A survey of surgical team members’ perceptions of near misses and attitudes towards Time Out protocols
- Equal contributors
1 Department of Anaesthesia and Intensive Care, Haukeland University Hospital, Bergen, Jonas Liesvei 65, N-5021, Bergen, Norway
2 Department of Clinical Science, Faculty of Medicine and Dentistry, University of Bergen, Bergen, Norway
3 Section of Cardiothoracic Surgery, Department of Heart Disease, Haukeland University Hospital, Bergen, Norway
4 Center for Clinical Research, Haukeland University Hospital, Bergen, Norway
5 Department of Global Public Health and Primary Care, Faculty of Medicine and Dentistry, University of Bergen, Bergen, Norway
BMC Surgery 2013, 13:46 doi:10.1186/1471-2482-13-46Published: 9 October 2013
Medical errors are inherently of concern in modern health care. Although surgical errors as incorrect surgery (e.g., wrong patient, wrong site, or wrong procedure) are infrequent, they are devastating events to experience. To gain insight about incidents that could lead to incorrect surgery, we surveyed how surgical team members perceive near misses and their attitudes towards the use of Time Out protocols in the operating room. We hypothesised that perceptions of near-miss experiences and attitudes towards Time Out protocols vary widely among surgical team members.
This cross-sectional study (N = 427) included surgeons, anaesthetists, nurse anaesthetists, and operating room nurses. The questionnaire consisted of 14 items, 11 of which had dichotomous responses (0 = no; 1 = yes) and 3 of which had responses on an ordinal scale (never = 0; sometimes = 1; often = 2; always = 3). Items reflected team members’ experience of near misses or mistakes; their strategies for verifying the correct patient, site, and procedure; questions about whether they believed that these mistakes could be avoided using the Time Out protocol; and how they would accept the implementation of the protocol in the operating room.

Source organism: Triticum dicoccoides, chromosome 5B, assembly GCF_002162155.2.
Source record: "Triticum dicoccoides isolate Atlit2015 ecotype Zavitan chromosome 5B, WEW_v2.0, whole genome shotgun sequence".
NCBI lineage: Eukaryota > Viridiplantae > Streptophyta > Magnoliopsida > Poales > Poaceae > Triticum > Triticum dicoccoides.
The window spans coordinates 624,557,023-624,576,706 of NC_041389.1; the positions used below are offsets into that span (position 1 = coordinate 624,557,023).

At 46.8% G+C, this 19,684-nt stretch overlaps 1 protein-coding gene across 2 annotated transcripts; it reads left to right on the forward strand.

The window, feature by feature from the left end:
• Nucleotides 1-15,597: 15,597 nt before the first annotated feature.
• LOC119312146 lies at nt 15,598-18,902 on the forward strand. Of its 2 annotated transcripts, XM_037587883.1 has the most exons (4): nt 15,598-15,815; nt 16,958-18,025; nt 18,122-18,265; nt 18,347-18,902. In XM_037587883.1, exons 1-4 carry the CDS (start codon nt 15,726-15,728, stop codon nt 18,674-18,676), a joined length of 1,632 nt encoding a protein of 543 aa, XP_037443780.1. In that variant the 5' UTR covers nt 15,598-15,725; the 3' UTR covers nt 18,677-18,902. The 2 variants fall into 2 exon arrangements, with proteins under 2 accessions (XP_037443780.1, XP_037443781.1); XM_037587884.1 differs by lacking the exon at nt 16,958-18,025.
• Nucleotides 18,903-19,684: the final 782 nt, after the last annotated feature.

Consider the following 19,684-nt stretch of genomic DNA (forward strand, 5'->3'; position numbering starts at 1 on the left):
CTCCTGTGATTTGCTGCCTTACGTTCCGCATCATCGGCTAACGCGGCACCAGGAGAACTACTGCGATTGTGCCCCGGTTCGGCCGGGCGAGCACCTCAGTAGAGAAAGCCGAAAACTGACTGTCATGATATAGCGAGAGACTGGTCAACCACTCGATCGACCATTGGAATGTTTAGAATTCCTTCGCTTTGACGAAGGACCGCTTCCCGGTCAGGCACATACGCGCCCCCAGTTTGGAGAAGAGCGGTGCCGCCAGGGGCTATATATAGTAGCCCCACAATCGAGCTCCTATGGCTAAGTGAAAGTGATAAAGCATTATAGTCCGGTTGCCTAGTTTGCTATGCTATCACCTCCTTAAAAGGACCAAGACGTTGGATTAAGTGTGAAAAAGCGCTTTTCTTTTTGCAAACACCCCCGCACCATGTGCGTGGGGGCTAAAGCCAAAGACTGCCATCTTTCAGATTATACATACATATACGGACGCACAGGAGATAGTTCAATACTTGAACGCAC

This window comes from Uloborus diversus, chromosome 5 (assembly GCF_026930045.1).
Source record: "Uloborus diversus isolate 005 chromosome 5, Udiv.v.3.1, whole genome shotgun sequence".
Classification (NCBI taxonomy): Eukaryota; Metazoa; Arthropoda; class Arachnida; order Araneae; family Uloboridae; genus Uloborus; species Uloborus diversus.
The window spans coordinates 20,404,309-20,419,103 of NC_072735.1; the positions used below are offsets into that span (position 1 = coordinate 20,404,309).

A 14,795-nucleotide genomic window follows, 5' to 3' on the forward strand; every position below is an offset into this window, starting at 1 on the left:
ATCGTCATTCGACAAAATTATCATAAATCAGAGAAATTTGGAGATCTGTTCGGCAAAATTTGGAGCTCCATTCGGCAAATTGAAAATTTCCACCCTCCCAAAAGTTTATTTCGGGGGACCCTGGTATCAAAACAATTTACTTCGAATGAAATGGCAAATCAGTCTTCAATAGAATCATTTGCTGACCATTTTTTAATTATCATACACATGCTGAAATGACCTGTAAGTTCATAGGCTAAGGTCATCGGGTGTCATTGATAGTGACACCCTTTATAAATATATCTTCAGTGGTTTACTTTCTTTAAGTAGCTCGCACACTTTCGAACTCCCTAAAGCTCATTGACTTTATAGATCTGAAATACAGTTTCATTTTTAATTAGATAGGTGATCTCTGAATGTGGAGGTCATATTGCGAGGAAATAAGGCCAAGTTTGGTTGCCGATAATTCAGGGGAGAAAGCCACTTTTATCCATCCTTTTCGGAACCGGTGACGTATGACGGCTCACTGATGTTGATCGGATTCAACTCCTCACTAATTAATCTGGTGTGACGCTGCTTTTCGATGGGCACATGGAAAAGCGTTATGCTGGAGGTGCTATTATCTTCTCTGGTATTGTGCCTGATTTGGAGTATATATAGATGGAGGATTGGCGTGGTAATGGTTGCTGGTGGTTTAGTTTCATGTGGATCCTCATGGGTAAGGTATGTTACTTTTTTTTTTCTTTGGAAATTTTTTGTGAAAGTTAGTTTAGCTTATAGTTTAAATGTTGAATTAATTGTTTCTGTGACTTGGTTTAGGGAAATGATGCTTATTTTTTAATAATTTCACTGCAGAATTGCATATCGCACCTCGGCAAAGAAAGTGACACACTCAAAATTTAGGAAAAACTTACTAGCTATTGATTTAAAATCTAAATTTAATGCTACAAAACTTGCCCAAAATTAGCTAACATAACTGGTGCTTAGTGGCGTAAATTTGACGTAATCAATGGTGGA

In the operating room, 38% of respondents had experienced uncertainty of patient identity, 81% had experienced uncertainty of the surgical site or side, and 60% had prepared for the wrong procedure. Sixty-three per cent agreed that verifying the correct patient, site, and procedure should be a team responsibility. Thus, only nurse anaesthetists routinely performed identity checks prior to surgery (P ≤ 0.001). Of the surgical team members, 91% supported implementation of a Time Out protocol in their operating rooms.
The majority of our surgical personnel experienced near misses with regard to correct patient identity, surgical site, or procedure. Routines for ensuring the correct patient, site, and surgical procedure must involve all surgical team members. We find that the near-miss experiences are a wake-up call for systematic risk reducing efforts and the use of checklists in surgery.